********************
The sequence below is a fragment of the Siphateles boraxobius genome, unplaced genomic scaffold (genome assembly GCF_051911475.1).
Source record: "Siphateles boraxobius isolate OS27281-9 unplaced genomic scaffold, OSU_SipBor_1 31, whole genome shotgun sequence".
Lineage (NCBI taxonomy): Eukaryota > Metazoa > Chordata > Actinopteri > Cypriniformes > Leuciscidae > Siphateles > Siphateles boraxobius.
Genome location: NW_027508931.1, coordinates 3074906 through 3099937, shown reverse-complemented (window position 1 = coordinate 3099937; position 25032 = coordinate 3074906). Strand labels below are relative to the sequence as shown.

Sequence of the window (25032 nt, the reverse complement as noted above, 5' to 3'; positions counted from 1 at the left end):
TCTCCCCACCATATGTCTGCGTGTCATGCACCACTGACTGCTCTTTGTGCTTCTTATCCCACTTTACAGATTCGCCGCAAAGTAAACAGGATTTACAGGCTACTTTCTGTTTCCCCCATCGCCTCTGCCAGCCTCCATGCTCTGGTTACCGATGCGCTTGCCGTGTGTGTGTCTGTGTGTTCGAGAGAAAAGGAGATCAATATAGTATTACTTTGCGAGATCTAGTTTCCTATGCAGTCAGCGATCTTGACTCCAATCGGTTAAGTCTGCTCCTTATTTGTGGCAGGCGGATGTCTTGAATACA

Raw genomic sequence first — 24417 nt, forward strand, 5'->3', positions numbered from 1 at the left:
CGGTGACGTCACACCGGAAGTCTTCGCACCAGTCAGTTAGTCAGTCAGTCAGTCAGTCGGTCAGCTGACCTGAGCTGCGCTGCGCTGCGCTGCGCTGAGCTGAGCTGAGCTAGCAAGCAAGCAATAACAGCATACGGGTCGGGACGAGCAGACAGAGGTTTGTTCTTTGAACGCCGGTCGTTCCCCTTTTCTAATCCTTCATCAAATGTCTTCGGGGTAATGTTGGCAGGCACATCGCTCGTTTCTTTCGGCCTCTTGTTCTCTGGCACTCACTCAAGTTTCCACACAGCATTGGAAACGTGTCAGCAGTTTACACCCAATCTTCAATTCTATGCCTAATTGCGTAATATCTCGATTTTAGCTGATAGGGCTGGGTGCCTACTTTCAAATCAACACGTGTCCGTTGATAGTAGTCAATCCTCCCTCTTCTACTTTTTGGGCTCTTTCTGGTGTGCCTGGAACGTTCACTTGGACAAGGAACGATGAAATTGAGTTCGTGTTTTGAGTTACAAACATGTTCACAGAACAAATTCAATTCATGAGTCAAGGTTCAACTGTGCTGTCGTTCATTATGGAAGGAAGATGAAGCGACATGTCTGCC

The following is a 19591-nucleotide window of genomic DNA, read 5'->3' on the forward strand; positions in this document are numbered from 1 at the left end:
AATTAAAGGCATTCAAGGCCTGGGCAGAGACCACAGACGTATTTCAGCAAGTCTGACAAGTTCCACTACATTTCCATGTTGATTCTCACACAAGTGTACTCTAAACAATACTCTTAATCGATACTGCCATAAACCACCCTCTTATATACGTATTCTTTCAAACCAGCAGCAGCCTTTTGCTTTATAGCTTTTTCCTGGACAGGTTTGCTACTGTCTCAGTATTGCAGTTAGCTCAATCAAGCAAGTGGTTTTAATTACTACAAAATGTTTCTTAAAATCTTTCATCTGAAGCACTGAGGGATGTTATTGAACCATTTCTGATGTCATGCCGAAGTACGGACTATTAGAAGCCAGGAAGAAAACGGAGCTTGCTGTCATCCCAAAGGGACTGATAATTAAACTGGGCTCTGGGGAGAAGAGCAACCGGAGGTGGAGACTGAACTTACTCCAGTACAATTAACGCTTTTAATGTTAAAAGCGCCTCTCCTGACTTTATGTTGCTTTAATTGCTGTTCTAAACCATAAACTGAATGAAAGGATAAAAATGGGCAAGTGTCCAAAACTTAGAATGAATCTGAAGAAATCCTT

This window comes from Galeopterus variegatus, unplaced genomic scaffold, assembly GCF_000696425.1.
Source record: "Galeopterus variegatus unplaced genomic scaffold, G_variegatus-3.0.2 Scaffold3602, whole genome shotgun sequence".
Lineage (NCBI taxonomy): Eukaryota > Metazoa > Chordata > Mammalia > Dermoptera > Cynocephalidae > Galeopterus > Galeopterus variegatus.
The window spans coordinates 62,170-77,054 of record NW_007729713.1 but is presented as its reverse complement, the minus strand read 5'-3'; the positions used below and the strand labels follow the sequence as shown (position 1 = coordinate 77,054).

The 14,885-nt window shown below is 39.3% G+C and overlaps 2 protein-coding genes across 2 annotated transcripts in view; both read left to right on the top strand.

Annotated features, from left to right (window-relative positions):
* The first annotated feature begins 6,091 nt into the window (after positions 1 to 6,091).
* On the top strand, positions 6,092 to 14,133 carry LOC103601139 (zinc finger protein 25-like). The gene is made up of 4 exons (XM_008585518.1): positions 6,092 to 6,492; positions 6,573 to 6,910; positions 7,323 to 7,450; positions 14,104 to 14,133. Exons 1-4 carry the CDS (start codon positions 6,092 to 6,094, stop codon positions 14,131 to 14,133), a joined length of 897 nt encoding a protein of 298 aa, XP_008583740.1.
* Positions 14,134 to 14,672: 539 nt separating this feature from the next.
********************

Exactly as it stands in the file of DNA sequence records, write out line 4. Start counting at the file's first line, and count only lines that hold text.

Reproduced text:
Genome location: NW_027508931.1, coordinates 3074906 through 3099937, shown reverse-complemented (window position 1 = coordinate 3099937; position 25032 = coordinate 3074906). Strand labels below are relative to the sequence as shown.